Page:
Analysis of what the industry has coined “dark data” has become too important to ignore. IDC and Dell EMC estimate that by 2020, the world will have 40 zettabytes of data, and a 2016 Veritas Global Databerg Survey indicates that as much as 85% of this data will be dark[i]. This means that the majority of the world’s consumer and business data is inaccessible, thanks to the proliferation of siloed messaging apps like WhatsApp and Facebook Messenger, private social accounts and email, as well as structured data locked in text reports, PDFs, log files and more.
Dark data is often what provides the most analytical value but because of its inaccessibility, these sources are frequently neglected. In a world where customer experience reigns supreme, these zillions of bytes are the key unlocking invaluable consumer insights and sentiment. A data-first culture is what will drive superior employee experiences and give businesses the ability to deeply understand and anticipate the customer’s needs – a significant advantage in an increasingly competitive market.
Despite the importance of dark data, Australian organisations are lagging behind global businesses when it comes to analysing it. In Bluewolf’s latest research, we found that only 8% of local businesses analyse dark data, compared with 21% globally, and over half (55%) admit that they are not looking to analyse dark data in the near future, a concerning sentiment also reflected by businesses globally (52%).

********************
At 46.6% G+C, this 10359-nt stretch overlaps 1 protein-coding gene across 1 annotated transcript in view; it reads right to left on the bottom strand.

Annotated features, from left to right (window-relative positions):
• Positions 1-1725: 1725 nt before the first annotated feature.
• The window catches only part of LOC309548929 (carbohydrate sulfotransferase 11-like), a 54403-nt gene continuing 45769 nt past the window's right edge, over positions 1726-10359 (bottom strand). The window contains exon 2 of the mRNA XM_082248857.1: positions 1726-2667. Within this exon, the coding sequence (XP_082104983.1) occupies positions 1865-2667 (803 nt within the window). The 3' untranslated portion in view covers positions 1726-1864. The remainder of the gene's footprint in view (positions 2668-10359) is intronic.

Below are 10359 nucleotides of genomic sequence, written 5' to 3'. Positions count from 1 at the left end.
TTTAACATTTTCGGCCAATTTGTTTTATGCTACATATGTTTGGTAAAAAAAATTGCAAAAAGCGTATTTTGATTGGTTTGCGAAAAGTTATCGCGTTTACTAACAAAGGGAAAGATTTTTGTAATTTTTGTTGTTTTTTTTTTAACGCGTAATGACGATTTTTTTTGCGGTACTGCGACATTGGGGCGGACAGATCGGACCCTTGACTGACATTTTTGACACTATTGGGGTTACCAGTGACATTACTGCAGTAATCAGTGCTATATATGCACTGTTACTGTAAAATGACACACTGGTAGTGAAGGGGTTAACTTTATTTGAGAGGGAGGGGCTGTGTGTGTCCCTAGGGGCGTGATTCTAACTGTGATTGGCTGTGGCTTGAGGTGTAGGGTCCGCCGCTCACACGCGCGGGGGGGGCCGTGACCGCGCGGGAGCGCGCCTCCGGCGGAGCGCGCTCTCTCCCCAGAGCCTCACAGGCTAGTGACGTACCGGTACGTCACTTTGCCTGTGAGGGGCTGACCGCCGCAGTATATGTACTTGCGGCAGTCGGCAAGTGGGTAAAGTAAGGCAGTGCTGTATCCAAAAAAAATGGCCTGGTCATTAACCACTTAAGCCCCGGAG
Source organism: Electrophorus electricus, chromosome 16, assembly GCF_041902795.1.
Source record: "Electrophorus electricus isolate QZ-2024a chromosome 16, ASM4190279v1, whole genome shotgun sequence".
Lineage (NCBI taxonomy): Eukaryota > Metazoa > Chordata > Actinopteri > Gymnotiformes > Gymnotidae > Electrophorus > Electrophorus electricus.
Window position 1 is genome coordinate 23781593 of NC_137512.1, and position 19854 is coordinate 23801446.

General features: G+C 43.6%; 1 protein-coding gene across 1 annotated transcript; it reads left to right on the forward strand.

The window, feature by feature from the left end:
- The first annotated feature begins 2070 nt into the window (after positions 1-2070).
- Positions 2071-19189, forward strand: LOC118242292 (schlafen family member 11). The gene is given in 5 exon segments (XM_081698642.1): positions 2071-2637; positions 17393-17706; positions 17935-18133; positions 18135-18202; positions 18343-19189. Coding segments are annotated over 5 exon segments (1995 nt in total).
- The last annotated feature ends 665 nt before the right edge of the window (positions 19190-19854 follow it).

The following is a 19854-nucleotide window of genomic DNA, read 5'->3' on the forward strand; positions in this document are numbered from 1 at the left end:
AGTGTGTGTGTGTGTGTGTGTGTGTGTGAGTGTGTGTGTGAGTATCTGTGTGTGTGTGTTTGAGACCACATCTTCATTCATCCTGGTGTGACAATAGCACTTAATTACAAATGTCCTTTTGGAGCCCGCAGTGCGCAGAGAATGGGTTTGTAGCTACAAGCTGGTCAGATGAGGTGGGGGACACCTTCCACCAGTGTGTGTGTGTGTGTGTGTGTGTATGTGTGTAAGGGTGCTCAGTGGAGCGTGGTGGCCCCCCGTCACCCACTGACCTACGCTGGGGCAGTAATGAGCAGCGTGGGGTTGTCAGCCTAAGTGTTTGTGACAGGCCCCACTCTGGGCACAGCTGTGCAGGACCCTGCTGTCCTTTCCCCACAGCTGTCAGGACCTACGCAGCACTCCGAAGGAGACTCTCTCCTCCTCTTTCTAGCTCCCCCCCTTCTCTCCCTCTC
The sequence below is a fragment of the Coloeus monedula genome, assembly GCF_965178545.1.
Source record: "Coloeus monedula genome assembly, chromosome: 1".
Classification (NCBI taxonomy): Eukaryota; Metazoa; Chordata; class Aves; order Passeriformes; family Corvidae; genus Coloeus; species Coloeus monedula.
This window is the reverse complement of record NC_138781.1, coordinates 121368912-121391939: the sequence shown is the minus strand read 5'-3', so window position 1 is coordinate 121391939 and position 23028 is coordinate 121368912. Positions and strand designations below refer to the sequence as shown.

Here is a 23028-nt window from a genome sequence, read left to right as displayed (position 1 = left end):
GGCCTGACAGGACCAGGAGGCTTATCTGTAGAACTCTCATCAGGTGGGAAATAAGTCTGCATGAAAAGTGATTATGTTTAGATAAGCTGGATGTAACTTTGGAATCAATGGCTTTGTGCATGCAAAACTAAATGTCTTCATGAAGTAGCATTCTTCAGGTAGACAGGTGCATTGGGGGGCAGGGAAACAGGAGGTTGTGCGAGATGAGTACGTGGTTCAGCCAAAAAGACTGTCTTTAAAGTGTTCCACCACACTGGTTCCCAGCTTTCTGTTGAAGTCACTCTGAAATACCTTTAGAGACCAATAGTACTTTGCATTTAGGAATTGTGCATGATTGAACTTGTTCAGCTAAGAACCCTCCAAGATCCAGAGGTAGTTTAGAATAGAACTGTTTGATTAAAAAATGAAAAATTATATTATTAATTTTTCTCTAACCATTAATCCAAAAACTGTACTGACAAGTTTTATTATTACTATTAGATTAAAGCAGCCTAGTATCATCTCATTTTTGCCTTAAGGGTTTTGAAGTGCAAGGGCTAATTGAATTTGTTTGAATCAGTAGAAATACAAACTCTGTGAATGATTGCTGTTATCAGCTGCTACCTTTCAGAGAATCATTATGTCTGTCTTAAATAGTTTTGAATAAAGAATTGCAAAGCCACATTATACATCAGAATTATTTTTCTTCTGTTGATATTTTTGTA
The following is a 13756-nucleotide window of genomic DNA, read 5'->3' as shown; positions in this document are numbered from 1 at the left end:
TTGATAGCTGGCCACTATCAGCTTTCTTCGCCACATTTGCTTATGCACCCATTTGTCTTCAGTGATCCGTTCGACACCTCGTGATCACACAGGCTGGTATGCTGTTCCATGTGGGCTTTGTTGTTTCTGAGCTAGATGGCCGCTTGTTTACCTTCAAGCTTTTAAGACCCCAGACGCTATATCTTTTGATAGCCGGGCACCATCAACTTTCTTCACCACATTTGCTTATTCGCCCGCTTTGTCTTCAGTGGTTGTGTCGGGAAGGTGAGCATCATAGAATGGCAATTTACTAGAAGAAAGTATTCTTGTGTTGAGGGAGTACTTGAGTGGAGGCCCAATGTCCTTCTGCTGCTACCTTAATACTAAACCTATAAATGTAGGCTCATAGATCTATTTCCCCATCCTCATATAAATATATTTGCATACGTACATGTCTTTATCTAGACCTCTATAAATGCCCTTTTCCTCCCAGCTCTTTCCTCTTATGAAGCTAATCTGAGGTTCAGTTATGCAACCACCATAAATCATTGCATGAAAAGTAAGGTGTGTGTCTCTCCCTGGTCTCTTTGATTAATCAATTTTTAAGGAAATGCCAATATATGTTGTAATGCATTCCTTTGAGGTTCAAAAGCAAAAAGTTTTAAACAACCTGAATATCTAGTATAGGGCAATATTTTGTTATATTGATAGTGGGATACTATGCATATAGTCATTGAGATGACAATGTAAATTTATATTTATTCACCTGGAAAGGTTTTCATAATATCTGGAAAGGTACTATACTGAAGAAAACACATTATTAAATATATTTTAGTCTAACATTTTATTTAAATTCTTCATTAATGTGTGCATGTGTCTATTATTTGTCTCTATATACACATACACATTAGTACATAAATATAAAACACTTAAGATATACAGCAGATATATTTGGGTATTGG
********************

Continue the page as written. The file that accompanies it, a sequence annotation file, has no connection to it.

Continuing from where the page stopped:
However, as more businesses understand the need to digitally transform, the neglect of dark data is projected to improve. This sentiment is also reflected in the findings with over one third (37%) of Australian businesses planning to invest in technologies that help to shed light on dark data in the next five years. One example of this is access to intelligent analytics, which will massively transform the way employees use technology – enhancing their capabilities, and boosting their performance by favouring insights over intuition – to ultimately transform business impact.
Further to this, many tech savvy businesses in Australia are finding that augmented intelligence (AI) is the key to unlocking unstructured dark data from channels like social feeds, natural language, and even medical imagery. While the majority of this raw, unstructured data is collected by organisations, without the power of AI, it is difficult to actually analyse its implications – or understand the actions to take.
At this stage, businesses tend to focus on drawing insights from the data they themselves generate, which is a great start. However, exploring the consumer side of data is still a largely unmapped territory, even as it grows increasingly prevalent. By increasing Australian businesses’ investment in AI capabilities, even if the data hygiene is not perfect, marketing and sales departments will have a truly 360-degree view of their customer. This is a significant advantage and a critical factor in driving sales effectiveness.
Australia’s business leaders are beginning to understand the importance of tapping into their dark data and using analytics. However, to achieve success, the next step is to start investing in the technology to make that happen.
Aniqa Tariq is managing director of ANZ at Bluewolf